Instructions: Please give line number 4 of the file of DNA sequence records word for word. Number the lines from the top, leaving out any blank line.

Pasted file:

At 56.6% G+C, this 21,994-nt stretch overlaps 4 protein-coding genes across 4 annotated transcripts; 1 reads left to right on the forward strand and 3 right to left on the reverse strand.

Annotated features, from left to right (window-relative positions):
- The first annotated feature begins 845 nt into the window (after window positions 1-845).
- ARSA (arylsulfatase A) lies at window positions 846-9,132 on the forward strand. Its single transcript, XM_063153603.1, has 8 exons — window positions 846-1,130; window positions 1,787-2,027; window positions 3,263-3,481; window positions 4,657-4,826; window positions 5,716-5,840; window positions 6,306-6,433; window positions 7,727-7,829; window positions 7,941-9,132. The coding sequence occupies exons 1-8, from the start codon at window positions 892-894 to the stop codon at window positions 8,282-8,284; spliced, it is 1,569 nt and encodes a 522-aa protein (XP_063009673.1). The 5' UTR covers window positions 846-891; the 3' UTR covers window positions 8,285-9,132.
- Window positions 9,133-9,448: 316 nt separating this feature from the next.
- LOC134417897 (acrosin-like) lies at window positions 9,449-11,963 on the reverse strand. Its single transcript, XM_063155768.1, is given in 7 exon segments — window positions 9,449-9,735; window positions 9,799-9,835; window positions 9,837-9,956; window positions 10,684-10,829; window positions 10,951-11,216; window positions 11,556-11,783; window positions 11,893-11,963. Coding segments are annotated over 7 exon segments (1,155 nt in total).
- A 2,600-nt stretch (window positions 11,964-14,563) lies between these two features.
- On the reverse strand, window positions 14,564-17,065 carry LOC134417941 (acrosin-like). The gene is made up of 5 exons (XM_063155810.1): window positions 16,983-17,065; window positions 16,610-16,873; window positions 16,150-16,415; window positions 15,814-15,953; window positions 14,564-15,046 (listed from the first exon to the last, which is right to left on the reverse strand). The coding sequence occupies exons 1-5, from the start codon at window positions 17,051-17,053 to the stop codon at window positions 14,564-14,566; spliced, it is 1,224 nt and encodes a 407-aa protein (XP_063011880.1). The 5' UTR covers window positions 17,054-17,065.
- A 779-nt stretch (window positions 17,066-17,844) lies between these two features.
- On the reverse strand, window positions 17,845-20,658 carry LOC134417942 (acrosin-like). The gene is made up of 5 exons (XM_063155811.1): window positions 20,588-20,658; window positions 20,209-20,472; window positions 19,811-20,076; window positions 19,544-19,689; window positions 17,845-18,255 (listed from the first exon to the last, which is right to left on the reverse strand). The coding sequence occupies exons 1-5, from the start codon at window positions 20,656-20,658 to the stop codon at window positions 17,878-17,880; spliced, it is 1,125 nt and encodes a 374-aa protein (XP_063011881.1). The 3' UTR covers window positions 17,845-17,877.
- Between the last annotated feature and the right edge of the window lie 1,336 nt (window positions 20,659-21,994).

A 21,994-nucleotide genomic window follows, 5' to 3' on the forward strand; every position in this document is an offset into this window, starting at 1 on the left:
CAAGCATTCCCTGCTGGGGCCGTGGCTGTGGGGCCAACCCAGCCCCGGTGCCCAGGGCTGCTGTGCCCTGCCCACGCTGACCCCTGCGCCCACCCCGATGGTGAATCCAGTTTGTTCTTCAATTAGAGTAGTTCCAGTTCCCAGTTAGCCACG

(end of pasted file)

- ARSA (arylsulfatase A) lies at window positions 846-9,132 on the forward strand. Its single transcript, XM_063153603.1, has 8 exons — window positions 846-1,130; window positions 1,787-2,027; window positions 3,263-3,481; window positions 4,657-4,826; window positions 5,716-5,840; window positions 6,306-6,433; window positions 7,727-7,829; window positions 7,941-9,132. The coding sequence occupies exons 1-8, from the start codon at window positions 892-894 to the stop codon at window positions 8,282-8,284; spliced, it is 1,569 nt and encodes a 522-aa protein (XP_063009673.1). The 5' UTR covers window positions 846-891; the 3' UTR covers window positions 8,285-9,132.